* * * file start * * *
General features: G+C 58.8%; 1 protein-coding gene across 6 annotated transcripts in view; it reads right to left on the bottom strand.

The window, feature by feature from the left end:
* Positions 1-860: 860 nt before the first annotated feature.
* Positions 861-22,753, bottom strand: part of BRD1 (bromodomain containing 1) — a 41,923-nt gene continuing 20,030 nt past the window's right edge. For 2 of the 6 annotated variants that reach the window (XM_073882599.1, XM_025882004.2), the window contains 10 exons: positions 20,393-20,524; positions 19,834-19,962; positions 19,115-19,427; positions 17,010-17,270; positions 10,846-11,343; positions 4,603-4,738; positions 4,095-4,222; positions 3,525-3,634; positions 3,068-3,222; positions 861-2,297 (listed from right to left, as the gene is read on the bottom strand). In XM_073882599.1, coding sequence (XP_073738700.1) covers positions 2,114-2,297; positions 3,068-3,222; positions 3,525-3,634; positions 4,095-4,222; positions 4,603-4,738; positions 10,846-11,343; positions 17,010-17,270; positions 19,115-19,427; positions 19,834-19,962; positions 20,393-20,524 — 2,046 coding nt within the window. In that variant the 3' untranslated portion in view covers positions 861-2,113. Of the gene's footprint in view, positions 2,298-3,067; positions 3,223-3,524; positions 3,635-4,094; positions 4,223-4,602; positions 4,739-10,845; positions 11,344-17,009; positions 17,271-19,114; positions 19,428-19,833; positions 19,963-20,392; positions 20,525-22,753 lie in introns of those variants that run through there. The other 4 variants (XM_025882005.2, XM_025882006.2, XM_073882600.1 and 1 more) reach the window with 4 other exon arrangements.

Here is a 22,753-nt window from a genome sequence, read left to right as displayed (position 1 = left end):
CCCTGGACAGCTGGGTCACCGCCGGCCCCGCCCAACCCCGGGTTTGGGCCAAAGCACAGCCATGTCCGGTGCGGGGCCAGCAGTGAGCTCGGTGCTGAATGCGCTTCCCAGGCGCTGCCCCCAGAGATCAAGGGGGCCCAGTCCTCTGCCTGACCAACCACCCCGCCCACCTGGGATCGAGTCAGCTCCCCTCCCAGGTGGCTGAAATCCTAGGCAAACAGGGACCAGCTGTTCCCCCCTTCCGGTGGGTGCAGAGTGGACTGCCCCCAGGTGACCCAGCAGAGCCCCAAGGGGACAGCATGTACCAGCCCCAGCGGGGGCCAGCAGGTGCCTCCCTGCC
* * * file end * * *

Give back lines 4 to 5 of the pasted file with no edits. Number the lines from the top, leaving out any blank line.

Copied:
* Positions 861-22,753, bottom strand: part of BRD1 (bromodomain containing 1) — a 41,923-nt gene continuing 20,030 nt past the window's right edge. For 2 of the 6 annotated variants that reach the window (XM_073882599.1, XM_025882004.2), the window contains 10 exons: positions 20,393-20,524; positions 19,834-19,962; positions 19,115-19,427; positions 17,010-17,270; positions 10,846-11,343; positions 4,603-4,738; positions 4,095-4,222; positions 3,525-3,634; positions 3,068-3,222; positions 861-2,297 (listed from right to left, as the gene is read on the bottom strand). In XM_073882599.1, coding sequence (XP_073738700.1) covers positions 2,114-2,297; positions 3,068-3,222; positions 3,525-3,634; positions 4,095-4,222; positions 4,603-4,738; positions 10,846-11,343; positions 17,010-17,270; positions 19,115-19,427; positions 19,834-19,962; positions 20,393-20,524 — 2,046 coding nt within the window. In that variant the 3' untranslated portion in view covers positions 861-2,113. Of the gene's footprint in view, positions 2,298-3,067; positions 3,223-3,524; positions 3,635-4,094; positions 4,223-4,602; positions 4,739-10,845; positions 11,344-17,009; positions 17,271-19,114; positions 19,428-19,833; positions 19,963-20,392; positions 20,525-22,753 lie in introns of those variants that run through there. The other 4 variants (XM_025882005.2, XM_025882006.2, XM_073882600.1 and 1 more) reach the window with 4 other exon arrangements.

Here is a 22,753-nt window from a genome sequence, read left to right as displayed (position 1 = left end):